In recent years, NCAJ leadership has recognized shifting sands in our population, profession, and organization. In 2015-2016, NCAJ President Chris Nichols highlighted the need to attract Millennials, who by that time had already surpassed Baby Boomers in the workforce. In 2016-2017, President Bill Powers recognized the need to focus more intentionally on diversity in our membership and leadership. This year, I have built on both of those initiatives by developing a more formal organizational framework to connect with the state’s law schools and students.
NCAJ’s effort to reach Millennials and tap into the law school pipeline is no more designed to exclude or devalue our members of other generations (like me) than its effort to strengthen diversity and see more women and people of color behind CLE podiums is designed to exclude or devalue members of any other categorical group (like me). Quite the contrary, it’s all designed to recognize an undeniable truth: there is strength in numbers.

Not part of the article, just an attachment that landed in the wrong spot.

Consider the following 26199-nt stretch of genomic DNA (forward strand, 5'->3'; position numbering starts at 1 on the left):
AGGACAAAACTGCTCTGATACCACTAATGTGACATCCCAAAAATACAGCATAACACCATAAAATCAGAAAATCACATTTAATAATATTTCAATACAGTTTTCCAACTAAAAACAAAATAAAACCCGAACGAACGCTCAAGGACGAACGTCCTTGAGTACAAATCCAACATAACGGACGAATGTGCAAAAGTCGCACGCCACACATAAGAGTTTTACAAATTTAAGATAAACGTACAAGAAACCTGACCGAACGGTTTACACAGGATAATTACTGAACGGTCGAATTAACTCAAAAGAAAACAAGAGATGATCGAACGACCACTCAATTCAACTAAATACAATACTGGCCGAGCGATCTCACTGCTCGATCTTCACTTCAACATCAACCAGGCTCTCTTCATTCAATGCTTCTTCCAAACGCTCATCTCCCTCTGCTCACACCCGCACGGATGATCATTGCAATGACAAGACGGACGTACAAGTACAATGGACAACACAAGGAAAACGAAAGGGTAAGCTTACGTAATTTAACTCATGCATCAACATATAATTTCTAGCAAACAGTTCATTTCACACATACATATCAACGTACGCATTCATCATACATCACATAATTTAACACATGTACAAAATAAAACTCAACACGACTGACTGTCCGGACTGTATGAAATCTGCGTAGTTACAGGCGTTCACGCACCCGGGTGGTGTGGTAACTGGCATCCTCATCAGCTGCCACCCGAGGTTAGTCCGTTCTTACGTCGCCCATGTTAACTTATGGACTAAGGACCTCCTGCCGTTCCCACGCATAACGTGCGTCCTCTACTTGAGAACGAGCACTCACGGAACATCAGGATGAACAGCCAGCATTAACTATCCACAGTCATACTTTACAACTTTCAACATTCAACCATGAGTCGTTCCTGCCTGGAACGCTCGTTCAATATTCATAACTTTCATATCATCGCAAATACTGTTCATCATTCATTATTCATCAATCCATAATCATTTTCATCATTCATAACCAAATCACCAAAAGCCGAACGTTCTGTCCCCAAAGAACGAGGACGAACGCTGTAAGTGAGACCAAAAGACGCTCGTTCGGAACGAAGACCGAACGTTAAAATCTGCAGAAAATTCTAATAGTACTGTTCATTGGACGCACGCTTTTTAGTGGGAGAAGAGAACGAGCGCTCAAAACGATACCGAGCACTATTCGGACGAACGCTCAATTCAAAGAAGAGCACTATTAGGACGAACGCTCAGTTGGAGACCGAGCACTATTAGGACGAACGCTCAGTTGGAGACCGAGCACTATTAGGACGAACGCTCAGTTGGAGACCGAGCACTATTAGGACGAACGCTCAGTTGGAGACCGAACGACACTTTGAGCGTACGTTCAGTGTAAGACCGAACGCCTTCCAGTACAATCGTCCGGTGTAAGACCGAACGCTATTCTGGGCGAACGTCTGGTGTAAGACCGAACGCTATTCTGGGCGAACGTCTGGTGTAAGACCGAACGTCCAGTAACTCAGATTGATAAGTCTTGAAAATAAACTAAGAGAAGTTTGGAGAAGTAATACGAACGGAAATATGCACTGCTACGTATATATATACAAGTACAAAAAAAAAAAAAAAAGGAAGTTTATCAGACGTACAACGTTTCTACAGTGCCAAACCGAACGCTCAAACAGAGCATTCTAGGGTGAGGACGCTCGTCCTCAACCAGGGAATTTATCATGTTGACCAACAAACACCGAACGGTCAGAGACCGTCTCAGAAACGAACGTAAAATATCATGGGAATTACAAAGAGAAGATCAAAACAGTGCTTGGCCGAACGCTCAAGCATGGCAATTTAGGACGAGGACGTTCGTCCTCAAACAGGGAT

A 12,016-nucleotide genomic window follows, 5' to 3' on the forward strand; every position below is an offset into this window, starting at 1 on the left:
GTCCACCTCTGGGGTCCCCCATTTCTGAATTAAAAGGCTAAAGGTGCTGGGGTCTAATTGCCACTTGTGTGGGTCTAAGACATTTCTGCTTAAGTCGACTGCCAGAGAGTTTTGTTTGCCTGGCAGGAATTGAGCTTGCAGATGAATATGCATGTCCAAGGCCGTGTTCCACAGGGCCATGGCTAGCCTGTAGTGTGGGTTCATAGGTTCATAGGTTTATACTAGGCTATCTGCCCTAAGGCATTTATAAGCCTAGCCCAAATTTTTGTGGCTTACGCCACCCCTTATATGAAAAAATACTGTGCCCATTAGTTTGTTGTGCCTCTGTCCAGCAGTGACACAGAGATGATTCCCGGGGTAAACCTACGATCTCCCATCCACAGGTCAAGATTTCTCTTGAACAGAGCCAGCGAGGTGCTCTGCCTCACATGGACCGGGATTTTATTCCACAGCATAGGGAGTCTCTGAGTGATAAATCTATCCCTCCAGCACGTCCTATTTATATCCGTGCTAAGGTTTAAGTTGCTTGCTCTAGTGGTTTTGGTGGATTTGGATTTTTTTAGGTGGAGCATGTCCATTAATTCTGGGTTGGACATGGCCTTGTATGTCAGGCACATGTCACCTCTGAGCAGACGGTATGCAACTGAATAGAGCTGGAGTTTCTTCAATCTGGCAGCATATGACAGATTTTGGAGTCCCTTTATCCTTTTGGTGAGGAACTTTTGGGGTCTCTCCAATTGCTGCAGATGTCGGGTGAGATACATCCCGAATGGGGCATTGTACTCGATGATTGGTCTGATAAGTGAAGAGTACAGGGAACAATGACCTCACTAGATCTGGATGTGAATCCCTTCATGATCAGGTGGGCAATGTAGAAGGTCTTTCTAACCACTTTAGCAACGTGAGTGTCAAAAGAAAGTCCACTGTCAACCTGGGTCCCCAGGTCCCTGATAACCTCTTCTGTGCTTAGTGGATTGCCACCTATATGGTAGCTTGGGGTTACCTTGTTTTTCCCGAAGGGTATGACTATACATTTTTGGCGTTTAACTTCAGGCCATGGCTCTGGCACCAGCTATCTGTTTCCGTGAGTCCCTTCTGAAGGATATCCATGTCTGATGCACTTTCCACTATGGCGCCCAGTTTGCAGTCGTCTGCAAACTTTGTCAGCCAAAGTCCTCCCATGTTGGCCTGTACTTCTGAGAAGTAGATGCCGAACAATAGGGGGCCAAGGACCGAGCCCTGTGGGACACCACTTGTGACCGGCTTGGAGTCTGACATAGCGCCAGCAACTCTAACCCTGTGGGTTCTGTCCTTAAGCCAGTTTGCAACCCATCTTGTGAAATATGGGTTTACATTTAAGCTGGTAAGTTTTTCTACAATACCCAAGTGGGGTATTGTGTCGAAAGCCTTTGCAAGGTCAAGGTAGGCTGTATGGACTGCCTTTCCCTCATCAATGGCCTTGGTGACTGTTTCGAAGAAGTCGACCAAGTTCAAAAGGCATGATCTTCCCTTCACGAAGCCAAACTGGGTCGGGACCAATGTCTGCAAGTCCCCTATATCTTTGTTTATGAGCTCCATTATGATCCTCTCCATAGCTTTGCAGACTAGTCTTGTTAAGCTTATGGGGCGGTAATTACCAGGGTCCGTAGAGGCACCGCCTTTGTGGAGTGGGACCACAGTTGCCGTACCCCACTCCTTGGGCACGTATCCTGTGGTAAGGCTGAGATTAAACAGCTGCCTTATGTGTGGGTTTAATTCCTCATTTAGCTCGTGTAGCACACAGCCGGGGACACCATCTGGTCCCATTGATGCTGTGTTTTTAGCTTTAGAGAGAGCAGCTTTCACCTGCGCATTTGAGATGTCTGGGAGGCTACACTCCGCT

The pragmatic side of that truth is that NCAJ must expand and cultivate a broad membership base to survive and successfully pursue our mission in an evolving profession. The aspirational side of that truth is what we recognized when we adopted our Diversity Statement last year. And both sides are served by putting people behind the podium in our CLEs who are not only qualified, but reflect all members of our profession and organization.
That is why, after publication for comment, the Board of Governors adopted a Diversity Plan last fall that included an initial goal of developing and implementing a Speaker Diversity Program. Working with DITF membership and leadership, as well as Education Committee members and Vice President Meghann Burke, NCAJ Executive Director Kim Crouch and Education Director Alex Rogers developed an infrastructure of member tools and staff support to assist CLE planners in achieving more speaker diversity.